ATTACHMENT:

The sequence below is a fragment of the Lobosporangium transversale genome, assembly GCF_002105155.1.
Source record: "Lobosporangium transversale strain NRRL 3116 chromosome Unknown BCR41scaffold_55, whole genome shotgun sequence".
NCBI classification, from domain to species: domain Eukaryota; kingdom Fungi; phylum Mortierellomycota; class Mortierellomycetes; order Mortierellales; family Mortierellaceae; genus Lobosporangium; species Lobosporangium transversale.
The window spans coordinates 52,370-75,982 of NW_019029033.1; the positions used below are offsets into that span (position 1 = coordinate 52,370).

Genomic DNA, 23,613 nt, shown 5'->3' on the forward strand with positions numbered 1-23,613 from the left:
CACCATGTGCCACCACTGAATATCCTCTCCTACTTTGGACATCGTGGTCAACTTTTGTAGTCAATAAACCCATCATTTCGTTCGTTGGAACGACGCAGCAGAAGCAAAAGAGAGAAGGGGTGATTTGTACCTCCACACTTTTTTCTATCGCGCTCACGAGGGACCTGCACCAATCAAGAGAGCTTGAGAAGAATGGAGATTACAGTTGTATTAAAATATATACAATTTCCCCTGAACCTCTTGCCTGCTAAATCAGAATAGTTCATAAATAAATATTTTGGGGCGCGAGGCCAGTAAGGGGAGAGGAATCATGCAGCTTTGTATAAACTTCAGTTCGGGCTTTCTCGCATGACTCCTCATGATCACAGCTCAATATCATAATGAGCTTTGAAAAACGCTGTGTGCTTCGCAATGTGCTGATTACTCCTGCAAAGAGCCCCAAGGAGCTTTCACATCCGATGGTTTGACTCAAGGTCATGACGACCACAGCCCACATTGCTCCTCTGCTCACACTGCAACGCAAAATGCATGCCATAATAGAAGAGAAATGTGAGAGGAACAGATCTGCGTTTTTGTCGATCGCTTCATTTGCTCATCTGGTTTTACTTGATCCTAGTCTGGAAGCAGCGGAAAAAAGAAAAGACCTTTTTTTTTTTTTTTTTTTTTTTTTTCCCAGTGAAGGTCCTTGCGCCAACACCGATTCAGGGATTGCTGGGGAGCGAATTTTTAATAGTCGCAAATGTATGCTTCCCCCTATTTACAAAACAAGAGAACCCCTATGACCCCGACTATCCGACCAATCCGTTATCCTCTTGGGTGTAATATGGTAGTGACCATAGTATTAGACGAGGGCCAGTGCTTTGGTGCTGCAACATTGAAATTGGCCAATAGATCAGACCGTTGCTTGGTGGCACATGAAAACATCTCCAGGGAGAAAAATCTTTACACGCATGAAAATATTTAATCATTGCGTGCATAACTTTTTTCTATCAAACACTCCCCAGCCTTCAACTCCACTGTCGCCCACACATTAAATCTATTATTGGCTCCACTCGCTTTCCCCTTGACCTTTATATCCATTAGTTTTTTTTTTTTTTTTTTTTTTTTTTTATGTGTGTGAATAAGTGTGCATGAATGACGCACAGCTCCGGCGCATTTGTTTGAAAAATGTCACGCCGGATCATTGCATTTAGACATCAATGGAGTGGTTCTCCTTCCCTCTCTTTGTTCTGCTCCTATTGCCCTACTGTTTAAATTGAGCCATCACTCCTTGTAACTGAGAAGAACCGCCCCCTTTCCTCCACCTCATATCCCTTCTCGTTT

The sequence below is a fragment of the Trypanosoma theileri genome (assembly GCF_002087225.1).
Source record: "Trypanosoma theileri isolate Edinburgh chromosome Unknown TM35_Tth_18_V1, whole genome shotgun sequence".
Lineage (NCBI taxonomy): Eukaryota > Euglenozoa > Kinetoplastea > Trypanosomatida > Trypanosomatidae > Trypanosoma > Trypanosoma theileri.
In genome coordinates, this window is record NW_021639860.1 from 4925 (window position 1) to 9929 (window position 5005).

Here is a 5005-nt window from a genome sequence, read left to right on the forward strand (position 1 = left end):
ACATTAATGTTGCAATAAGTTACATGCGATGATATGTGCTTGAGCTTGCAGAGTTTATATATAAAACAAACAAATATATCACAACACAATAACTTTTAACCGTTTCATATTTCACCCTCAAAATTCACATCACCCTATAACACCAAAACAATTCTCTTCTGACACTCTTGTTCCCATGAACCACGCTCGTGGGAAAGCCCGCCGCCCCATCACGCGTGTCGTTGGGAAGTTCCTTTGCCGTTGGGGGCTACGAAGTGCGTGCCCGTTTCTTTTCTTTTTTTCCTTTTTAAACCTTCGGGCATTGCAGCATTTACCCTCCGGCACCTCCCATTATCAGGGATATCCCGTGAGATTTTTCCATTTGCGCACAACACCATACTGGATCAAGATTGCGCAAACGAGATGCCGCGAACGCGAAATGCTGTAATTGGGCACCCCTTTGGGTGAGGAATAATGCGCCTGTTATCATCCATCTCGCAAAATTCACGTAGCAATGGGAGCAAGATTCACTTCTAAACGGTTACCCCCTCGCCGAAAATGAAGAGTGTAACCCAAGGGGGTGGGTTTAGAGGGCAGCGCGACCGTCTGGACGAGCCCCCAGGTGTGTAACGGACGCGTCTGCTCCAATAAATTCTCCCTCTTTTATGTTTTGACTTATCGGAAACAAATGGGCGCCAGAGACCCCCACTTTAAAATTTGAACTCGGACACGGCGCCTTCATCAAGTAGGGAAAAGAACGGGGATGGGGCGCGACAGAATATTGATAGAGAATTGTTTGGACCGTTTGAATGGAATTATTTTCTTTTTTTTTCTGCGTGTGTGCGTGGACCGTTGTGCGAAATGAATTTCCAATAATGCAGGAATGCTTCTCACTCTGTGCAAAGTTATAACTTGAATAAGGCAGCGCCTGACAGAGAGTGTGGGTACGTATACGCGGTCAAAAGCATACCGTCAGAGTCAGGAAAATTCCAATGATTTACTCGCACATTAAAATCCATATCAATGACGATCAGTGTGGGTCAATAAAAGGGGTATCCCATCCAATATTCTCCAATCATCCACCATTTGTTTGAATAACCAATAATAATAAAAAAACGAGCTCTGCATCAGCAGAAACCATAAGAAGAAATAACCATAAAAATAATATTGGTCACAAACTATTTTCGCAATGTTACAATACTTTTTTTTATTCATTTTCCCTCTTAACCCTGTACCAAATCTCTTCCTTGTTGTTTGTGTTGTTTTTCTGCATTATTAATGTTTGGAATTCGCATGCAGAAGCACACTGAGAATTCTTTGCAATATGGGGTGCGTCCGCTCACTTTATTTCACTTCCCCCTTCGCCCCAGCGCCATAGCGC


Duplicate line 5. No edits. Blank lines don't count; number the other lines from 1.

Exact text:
Genomic DNA, 23,613 nt, shown 5'->3' on the forward strand with positions numbered 1-23,613 from the left: